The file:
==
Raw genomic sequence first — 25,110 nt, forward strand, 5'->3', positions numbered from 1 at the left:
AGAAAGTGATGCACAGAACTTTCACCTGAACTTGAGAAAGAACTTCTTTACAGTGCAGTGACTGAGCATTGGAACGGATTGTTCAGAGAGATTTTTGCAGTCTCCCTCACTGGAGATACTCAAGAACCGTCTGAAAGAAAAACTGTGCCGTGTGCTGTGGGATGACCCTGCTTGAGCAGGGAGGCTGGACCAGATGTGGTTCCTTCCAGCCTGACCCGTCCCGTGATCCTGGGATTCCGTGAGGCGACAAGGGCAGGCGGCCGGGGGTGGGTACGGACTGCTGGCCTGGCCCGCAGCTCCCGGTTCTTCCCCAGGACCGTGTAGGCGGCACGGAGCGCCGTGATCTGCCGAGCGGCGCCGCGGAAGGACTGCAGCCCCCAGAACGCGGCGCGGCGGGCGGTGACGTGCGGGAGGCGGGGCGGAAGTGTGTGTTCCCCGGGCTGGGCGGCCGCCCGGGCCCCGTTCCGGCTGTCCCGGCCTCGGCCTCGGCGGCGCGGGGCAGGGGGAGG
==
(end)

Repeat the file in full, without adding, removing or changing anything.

Raw genomic sequence first — 25,110 nt, forward strand, 5'->3', positions numbered from 1 at the left:
AGAAAGTGATGCACAGAACTTTCACCTGAACTTGAGAAAGAACTTCTTTACAGTGCAGTGACTGAGCATTGGAACGGATTGTTCAGAGAGATTTTTGCAGTCTCCCTCACTGGAGATACTCAAGAACCGTCTGAAAGAAAAACTGTGCCGTGTGCTGTGGGATGACCCTGCTTGAGCAGGGAGGCTGGACCAGATGTGGTTCCTTCCAGCCTGACCCGTCCCGTGATCCTGGGATTCCGTGAGGCGACAAGGGCAGGCGGCCGGGGGTGGGTACGGACTGCTGGCCTGGCCCGCAGCTCCCGGTTCTTCCCCAGGACCGTGTAGGCGGCACGGAGCGCCGTGATCTGCCGAGCGGCGCCGCGGAAGGACTGCAGCCCCCAGAACGCGGCGCGGCGGGCGGTGACGTGCGGGAGGCGGGGCGGAAGTGTGTGTTCCCCGGGCTGGGCGGCCGCCCGGGCCCCGTTCCGGCTGTCCCGGCCTCGGCCTCGGCGGCGCGGGGCAGGGGGAGG